This February, the Bill and Melinda Gates Foundation granted the Critical Path Institute (C-Path) $11.8 million over the next three years to improve clinical trials of tuberculosis (TB) treatments. The grant is just one more in the Gates Foundation's multiyear campaign to build on the progress made in combating TB over the past two decades.
The Gates Foundation's large grant to C-Path won't surprise anyone familiar with the foundation's priorities and past giving behavior. The foundation prefers to identify and approach potential grantees whose demonstrated capabilities align with the foundation's strategy, as opposed to soliciting fully-formed proposals. The Gates Foundation has historically collaborated with the organizations that it approaches to design massive, transformational projects instead of supporting ready-made programs which the foundation did not help design.
The foundation's latest C-Path grant targets the institute's Critical Path to TB Drug Regimens Initiative (CPTR), a public-private partnership that C-Path, the Gates Foundation, and the Global Alliance for TB Drug Development collaborated to co-found in 2010. The initiative uses mathematical models to improve the efficiency of TB treatment development.
The Gates Foundation's ultimate mission is to level the global economic playing field to provide each individual with a fair shot at a successful, healthy life. The foundation acknowledges that many residents of the West view TB as “a disease of the past.” However, as the foundation pointed out in 2012, more than 8 million people receive a TB diagnosis each year. Because citizens of developing countries account for 95 percent of TB-related deaths, it makes sense for the Gates Foundation to focus on combating TB as part of its opportunity-equalizing strategy.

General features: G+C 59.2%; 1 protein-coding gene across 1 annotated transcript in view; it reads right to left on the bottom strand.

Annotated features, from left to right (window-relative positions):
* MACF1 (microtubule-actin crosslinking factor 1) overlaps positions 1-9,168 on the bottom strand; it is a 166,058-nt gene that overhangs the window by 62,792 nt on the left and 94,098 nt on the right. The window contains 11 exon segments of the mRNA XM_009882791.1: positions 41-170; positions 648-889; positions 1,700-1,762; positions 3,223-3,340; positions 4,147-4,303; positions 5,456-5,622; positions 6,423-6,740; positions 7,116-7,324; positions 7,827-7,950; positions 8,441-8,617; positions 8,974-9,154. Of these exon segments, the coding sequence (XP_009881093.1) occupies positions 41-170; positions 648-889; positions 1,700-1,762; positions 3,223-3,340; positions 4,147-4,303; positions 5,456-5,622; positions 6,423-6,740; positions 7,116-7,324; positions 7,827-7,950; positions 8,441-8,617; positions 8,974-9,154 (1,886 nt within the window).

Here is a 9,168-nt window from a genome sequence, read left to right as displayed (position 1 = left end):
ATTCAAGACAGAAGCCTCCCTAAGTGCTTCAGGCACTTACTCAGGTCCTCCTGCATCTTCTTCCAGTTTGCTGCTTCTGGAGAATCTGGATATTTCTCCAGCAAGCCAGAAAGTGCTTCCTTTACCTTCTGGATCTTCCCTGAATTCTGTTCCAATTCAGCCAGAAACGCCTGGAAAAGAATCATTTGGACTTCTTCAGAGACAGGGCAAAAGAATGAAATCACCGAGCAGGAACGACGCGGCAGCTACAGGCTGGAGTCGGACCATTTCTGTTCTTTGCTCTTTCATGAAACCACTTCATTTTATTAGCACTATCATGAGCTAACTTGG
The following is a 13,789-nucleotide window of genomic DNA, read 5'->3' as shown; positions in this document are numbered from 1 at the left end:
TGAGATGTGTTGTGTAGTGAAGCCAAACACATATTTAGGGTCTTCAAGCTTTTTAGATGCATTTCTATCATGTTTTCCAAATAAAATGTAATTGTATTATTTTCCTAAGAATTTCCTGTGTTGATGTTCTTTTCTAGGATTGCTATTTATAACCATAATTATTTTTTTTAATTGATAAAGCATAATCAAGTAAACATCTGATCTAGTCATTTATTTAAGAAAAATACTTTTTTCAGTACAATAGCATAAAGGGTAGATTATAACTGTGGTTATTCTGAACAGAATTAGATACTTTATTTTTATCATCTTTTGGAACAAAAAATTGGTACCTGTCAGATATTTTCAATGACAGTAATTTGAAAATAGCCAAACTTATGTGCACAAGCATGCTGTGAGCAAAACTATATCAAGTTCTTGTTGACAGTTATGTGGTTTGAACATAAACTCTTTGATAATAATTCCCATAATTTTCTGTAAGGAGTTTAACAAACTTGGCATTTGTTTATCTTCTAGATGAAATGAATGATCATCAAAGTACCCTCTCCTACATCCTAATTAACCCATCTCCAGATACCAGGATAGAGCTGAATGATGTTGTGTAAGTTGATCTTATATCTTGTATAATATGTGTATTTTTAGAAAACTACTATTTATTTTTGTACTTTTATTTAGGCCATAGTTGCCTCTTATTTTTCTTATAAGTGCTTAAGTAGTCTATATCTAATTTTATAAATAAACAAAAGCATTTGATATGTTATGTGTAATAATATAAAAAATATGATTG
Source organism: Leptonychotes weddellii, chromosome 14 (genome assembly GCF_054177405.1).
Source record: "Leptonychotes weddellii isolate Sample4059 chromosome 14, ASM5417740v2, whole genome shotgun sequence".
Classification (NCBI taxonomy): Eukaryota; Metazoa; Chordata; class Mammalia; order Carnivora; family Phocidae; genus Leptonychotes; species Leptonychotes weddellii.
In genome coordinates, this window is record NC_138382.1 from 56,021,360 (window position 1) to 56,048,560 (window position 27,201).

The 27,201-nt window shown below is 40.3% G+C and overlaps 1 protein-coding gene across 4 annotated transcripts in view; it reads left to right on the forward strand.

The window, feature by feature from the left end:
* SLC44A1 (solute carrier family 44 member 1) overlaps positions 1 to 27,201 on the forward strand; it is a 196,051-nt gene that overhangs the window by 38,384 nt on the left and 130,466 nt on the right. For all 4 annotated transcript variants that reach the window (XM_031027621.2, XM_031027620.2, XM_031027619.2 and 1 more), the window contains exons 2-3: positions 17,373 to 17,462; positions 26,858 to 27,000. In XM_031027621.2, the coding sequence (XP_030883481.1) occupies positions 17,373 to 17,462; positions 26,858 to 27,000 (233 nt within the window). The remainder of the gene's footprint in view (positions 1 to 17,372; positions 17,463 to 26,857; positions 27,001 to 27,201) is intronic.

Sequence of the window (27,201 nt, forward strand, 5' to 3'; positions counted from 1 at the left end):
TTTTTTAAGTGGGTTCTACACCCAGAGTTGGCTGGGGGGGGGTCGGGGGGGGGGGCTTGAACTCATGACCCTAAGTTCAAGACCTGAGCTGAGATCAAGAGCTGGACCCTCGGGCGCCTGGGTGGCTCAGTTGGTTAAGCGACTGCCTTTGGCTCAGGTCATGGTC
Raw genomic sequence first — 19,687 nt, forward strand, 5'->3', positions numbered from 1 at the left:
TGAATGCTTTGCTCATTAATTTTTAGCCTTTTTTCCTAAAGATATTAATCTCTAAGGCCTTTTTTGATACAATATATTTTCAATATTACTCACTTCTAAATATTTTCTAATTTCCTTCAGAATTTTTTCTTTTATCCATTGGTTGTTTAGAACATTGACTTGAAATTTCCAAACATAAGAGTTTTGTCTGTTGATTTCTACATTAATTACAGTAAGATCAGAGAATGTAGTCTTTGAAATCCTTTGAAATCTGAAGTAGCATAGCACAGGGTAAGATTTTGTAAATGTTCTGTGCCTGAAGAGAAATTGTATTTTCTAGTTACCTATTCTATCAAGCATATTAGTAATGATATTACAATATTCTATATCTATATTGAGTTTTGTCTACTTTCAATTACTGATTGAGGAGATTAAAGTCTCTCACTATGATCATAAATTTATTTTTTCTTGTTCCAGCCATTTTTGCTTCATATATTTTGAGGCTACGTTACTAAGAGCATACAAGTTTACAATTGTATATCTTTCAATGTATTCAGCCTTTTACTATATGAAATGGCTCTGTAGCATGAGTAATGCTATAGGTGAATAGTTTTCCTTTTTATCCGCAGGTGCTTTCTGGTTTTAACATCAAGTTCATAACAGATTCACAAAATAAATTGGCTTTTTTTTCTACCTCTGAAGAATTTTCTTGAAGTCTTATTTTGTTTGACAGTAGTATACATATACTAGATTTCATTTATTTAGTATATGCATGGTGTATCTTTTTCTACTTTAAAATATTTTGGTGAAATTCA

Another reason the foundation is deep into TB work is because it relates closely to another of its priorities, countering the scourge of HIV/AIDS in low- and middle-income countries. TB infections cause of 1/5 of all AIDS-related deaths in the developing world, redoubling the Gates Foundation's incentive to support counter-TB programs such as CPTR.
The Gates Foundation lays out its counter-TB strategy for 2011 through 2016 on its website. The foundation's grant to C-Path fits neatly into the strategy's emphasis on improving treatment for the debilitating respiratory disease. Developing faster-acting TB treatments is one of the Gates Foundation's six counter-TB focus areas, which include vaccine development, detection improvement, innovation dissemination, and reduction of socioeconomic barriers to TB-related medical resources. The foundation also advocates for increased cooperation in the fight against TB among governments, international organizations, and medical industry stakeholders.
The Gates Foundation tailors its evaluations of each grant using its internally developed actionable measurement approach. CPTR's heavy use of mathematical models to accelerate TB treatment development should provide Gates Foundation evaluators with relatively easily measured progress in the race against treatment-resistant TB and the foundation's campaign to improve the health and opportunities of residents of the developing world.